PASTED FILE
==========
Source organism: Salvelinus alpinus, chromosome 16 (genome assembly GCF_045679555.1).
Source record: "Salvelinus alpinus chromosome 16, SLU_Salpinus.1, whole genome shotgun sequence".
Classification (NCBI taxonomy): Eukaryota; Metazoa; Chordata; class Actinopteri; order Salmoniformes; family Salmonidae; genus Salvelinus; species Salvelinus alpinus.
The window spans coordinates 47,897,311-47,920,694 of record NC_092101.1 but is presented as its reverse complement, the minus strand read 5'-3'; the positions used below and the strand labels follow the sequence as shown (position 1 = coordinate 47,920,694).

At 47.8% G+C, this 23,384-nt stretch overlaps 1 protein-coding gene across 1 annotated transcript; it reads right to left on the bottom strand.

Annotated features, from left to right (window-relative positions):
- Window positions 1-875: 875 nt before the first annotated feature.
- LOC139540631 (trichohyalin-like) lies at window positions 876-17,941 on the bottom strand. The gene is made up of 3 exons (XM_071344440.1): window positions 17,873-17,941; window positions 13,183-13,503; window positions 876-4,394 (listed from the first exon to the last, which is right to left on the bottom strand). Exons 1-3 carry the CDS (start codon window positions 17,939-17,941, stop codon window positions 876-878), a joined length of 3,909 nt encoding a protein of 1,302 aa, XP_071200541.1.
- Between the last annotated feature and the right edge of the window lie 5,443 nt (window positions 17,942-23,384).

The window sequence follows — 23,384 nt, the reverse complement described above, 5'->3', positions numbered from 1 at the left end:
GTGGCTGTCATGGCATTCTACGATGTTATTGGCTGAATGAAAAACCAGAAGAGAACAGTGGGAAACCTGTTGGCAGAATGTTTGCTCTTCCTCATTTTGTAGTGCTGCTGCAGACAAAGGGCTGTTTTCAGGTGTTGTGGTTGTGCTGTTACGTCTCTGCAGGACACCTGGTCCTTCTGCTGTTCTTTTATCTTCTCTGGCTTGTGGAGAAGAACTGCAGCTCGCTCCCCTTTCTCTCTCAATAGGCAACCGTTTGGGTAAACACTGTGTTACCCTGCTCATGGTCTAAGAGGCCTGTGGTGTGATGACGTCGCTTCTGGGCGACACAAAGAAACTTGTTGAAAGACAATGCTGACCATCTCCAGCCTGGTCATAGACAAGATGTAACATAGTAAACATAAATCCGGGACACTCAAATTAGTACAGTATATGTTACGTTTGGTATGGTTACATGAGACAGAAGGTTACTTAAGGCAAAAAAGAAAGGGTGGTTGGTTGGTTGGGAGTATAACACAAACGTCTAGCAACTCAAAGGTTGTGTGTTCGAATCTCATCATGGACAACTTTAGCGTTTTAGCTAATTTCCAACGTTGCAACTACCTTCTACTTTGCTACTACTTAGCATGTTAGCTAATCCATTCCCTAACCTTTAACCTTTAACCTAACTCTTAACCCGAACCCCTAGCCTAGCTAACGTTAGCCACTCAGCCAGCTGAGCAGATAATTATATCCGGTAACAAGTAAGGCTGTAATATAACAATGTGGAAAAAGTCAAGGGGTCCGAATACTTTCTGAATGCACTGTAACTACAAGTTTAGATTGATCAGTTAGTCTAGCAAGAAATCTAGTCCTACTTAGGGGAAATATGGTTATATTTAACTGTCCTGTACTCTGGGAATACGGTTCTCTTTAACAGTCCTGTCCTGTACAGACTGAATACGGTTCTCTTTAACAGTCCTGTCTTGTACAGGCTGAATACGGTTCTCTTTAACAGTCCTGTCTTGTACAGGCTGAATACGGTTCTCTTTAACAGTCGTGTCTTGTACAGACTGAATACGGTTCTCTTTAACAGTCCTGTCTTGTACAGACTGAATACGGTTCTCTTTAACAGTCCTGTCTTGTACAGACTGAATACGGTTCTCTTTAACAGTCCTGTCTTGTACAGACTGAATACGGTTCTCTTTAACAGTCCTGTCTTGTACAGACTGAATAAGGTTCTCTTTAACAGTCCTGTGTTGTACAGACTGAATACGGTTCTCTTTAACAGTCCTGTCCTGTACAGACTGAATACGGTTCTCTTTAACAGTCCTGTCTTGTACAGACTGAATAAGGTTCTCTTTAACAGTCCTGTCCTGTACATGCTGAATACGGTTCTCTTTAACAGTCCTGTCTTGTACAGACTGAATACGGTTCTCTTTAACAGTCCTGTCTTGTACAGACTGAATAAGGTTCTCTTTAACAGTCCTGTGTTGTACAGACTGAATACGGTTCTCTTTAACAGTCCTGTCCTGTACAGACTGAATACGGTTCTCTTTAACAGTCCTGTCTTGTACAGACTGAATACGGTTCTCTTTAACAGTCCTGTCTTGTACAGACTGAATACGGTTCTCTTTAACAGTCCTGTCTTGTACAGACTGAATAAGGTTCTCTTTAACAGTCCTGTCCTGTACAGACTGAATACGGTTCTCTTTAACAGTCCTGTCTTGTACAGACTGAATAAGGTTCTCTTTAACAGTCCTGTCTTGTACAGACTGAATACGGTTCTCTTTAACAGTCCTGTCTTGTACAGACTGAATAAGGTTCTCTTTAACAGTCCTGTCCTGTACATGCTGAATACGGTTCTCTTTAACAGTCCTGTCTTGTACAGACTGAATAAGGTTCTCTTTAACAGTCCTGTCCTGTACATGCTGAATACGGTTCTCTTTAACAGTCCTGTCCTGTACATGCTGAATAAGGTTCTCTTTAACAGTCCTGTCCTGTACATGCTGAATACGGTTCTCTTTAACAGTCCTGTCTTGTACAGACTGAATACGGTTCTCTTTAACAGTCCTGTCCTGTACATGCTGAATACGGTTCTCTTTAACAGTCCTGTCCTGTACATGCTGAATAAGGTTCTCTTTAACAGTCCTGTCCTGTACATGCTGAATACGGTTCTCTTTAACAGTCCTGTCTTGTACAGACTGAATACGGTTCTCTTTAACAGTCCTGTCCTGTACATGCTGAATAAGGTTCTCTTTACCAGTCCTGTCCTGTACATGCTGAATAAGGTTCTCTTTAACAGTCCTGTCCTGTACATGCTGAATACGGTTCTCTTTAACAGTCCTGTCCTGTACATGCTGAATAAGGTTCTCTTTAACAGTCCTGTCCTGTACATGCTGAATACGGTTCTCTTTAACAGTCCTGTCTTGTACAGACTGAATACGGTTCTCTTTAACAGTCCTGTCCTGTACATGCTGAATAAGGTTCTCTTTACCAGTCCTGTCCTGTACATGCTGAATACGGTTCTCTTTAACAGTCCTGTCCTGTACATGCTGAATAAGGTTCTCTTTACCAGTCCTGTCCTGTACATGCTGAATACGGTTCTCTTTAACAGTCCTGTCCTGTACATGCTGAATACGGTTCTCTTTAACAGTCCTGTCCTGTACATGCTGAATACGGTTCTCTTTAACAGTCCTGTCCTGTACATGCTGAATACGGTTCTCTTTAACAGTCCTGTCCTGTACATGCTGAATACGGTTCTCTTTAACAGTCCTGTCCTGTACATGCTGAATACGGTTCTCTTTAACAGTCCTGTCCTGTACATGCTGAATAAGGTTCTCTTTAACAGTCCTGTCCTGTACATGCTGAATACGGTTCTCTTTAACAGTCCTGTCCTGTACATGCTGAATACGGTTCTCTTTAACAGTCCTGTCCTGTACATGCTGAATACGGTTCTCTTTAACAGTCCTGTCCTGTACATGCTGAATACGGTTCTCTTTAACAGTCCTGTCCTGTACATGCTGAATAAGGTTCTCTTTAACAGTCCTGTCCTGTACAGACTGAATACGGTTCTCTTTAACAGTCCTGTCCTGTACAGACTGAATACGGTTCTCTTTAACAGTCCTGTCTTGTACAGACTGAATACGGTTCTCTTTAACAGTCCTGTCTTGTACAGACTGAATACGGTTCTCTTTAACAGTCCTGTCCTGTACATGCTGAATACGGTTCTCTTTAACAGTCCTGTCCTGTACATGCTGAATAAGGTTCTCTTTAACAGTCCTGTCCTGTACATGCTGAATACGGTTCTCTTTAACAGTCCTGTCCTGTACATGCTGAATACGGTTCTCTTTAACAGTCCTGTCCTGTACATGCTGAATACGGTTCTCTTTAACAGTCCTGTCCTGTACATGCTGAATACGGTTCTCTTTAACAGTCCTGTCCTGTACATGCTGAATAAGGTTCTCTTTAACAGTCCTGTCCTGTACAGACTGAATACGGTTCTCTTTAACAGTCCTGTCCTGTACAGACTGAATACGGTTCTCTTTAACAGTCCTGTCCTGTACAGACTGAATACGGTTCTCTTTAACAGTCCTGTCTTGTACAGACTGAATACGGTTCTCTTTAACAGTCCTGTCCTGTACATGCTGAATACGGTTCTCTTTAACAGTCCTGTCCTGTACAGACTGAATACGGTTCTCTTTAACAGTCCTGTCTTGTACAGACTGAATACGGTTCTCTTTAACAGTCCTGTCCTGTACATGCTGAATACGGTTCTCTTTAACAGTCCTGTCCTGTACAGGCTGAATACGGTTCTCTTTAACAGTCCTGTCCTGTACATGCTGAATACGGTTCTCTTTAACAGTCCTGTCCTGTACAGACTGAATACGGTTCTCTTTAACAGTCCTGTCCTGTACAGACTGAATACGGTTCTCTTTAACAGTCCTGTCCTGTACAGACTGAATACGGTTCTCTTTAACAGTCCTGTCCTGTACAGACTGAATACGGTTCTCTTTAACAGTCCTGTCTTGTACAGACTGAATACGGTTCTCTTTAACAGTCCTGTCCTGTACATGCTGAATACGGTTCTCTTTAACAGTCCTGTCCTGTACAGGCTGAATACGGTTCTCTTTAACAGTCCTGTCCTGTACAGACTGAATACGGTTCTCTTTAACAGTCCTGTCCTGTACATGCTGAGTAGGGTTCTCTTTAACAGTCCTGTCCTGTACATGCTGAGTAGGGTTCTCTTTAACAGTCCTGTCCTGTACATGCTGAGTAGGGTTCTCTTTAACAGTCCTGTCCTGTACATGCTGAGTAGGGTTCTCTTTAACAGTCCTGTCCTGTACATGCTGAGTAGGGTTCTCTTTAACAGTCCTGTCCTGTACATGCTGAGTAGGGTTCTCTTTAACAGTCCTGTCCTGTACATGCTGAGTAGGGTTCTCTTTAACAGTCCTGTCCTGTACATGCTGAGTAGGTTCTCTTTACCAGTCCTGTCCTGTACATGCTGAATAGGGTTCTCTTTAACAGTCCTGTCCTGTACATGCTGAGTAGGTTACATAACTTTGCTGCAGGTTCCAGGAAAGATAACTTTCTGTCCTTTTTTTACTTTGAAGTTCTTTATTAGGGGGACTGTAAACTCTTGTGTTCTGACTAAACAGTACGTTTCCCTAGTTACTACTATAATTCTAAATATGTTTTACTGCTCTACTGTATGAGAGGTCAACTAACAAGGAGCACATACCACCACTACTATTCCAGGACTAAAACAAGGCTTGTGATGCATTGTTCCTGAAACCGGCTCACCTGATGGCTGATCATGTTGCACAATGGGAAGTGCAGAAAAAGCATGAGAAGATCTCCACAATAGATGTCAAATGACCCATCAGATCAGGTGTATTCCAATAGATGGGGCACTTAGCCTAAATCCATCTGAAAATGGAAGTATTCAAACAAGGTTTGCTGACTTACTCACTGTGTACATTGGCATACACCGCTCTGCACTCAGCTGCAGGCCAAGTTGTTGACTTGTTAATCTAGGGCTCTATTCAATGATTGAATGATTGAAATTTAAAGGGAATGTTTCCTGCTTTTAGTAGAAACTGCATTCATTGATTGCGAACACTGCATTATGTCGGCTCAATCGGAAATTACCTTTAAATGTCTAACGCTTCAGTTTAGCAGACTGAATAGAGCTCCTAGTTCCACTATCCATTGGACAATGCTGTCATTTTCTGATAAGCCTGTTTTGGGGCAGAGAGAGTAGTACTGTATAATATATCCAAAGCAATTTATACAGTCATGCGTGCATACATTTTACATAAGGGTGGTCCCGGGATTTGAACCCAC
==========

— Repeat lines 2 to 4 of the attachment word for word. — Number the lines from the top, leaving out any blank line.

Source record: "Salvelinus alpinus chromosome 16, SLU_Salpinus.1, whole genome shotgun sequence".
Classification (NCBI taxonomy): Eukaryota; Metazoa; Chordata; class Actinopteri; order Salmoniformes; family Salmonidae; genus Salvelinus; species Salvelinus alpinus.
The window spans coordinates 47,897,311-47,920,694 of record NC_092101.1 but is presented as its reverse complement, the minus strand read 5'-3'; the positions used below and the strand labels follow the sequence as shown (position 1 = coordinate 47,920,694).